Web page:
Quote Originally Posted by KCook View Post
    The question of "low light" is useful, I think. Often discussions about the best low light cameras are at the extreme. Where the light is so low that everybody is banging away at ISO 800 or higher.

    However, in the real world there can be lots of indoor situations where the light level is not all that low. You can shoot at ISO 400, or even ISO 200. Especially if the subject is a still life and you're using a tripod or have the benefit of effective IS. As for example a product shoot for an e-bay listing.

    ---
    I have to disagree on that point. For still objects- Yes you maybe able to hold the camera still or use a tripod. However for moving subjects, it doesn't take much to raise ISO to 800 or above. For indoors, ISO400 can be used only during a bright day when there is plenty of light coming in through the windows; otherwise it's has to be 800. Indoors at night, anything less than 800 isn't possible and the house has to be brightly lit for that. I'm talking about (2x) 100W light bulbs if you are to use ISO800. I often use ISO1600 to take pictures of the kids. If you don't want to use the flash; of course.

    chris8105, like David said, if no flash is important then nothing beat F40fd in that price range. However, if low light no flash isn't that important then there are so many to choose from. One of my favourites is A720 IS. Its image quality at higher ISO is not as good as F40fd but you can use manual controls and tripod to take low light still objects and limit the ISO level.
    Nikon D90, D80
    Nikkor 16-85mm AF-S DX F/3.5-5.6G ED VR, Tamron SP AF 28-75mm F/2.8 XR Di LD Aspherical (IF) macro, Nikkor 50mm F/1.4D, Nikkor 50mm F/1.8D, Nikkor AF-S VR 70-300mm F/4.5-5.6G IF-ED, Sigma 105mm F/2.8 EX DG Macro ||| 2x SB800 | SB600 ||| Manfrotto 190XB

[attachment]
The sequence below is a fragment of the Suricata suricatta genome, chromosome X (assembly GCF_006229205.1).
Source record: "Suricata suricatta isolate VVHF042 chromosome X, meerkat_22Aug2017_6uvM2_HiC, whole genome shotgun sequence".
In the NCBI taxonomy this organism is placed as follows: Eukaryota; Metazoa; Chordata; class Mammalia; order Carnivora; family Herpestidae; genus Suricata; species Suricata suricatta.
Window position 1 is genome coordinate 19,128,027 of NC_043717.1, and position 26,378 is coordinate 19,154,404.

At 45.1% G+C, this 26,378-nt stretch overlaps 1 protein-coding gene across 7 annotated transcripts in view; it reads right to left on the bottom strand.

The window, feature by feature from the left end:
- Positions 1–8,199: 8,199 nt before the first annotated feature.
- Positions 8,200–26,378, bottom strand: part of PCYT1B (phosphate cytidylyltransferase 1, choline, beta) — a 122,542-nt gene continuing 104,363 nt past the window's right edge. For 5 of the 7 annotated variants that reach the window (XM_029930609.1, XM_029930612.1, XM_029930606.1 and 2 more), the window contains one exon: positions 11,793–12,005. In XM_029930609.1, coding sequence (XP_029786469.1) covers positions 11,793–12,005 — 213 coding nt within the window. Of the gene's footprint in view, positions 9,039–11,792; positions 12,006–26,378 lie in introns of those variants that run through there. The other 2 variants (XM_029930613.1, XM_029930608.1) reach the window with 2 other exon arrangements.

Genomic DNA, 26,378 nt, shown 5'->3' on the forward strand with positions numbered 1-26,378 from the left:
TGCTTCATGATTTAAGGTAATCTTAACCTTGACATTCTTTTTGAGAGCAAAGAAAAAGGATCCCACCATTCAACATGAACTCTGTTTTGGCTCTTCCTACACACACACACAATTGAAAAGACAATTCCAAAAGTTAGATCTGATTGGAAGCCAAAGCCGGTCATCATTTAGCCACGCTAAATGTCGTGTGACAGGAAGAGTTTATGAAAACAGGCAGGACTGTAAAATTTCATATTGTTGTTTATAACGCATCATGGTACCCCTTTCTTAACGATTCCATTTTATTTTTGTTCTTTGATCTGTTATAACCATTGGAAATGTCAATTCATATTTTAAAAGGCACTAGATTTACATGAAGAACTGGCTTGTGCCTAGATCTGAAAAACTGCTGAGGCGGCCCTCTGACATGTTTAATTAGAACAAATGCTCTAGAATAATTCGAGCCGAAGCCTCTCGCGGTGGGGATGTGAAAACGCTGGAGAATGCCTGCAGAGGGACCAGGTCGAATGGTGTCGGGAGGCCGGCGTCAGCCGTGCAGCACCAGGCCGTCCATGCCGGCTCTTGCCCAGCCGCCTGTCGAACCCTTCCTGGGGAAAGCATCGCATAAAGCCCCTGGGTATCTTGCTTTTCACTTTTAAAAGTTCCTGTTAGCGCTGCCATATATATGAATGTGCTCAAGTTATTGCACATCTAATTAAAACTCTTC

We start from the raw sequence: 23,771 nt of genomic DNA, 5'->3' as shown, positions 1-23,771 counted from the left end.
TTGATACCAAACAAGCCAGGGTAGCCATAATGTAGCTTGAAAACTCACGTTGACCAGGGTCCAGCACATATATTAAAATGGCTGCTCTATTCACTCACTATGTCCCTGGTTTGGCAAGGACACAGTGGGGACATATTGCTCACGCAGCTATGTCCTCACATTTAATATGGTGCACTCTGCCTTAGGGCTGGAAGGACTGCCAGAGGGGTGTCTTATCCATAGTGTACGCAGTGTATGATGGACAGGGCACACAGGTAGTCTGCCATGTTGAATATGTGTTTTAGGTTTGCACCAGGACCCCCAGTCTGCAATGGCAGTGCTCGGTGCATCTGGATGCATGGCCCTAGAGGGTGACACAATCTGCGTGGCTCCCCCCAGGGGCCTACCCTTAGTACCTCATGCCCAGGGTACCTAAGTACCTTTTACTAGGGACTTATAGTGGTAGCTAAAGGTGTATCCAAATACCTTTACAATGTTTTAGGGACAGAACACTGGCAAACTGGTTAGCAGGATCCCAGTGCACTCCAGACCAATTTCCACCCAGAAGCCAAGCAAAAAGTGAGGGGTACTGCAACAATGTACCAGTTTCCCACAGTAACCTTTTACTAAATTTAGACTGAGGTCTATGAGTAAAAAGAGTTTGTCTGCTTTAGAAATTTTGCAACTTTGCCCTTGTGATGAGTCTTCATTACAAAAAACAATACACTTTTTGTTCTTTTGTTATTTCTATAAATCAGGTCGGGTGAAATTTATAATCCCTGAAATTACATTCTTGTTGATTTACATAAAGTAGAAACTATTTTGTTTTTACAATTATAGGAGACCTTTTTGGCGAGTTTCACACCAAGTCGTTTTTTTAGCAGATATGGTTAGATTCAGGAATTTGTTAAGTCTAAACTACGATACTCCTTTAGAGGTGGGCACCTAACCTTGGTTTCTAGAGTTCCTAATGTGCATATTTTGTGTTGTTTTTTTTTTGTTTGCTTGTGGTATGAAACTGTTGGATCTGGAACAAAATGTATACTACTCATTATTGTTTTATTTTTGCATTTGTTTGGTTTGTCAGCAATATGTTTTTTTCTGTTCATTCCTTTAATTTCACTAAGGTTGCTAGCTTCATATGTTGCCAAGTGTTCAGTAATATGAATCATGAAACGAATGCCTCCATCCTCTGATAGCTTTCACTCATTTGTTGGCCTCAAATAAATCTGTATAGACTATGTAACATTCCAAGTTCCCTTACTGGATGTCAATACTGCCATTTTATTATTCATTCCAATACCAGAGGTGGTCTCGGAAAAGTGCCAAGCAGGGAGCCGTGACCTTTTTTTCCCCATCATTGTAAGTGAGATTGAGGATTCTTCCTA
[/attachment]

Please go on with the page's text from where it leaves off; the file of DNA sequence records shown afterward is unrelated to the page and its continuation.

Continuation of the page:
9. #19
    Join Date
    Jan 2008
    Location
    western US
    Posts
    1,218

    Smile

    Oh, I agree completely that either flash or high ISO settings are needed for action photography indoors. But what the post starting this thread said was -
    I occasionaly sell items on ebay, so good up close pictures under artificial light is a must.
    Which I take to be a still life situation?

    Kelly

  10. #20
    Join Date
    Jan 2008
    Posts
    10
    I cant take much more of this, I am about to pull my hair out. I never knew buying a camera could be so stressfull. I was just about ready to pull the trigger on the F40 but I want to go with a camera with manual controls. I would prefer a camera that uses a lithium ion battery pack, but if I have to go with AA batteries then so be it.

    Every camera I am about ready to buy I check the user reviews and find some people complaining about it. I know that you cant please everyone and there will always be someone complaining. For example I was looking at the Panasonic Lumix DMC TZ3 and found that alot of people was having problem with the flash not working correctly and the camera only taking good pictures outside. For all I know this guy doesnt know how to operate the camera. I just dont want to buy a camera and not be happy with it. Buying a new car isnt this stressful.

    I just want a camera with manual controls, takes good pictures indoors and outdoors, $250-$300 range, and preferably lithium ion battery pack. And using the flash for indoor shots are no problem. Sorry if I am being a pain I just want to be happy with what I buy.

    Thanks
    Last edited by chris8105; 01-23-2008 at 02:04 AM.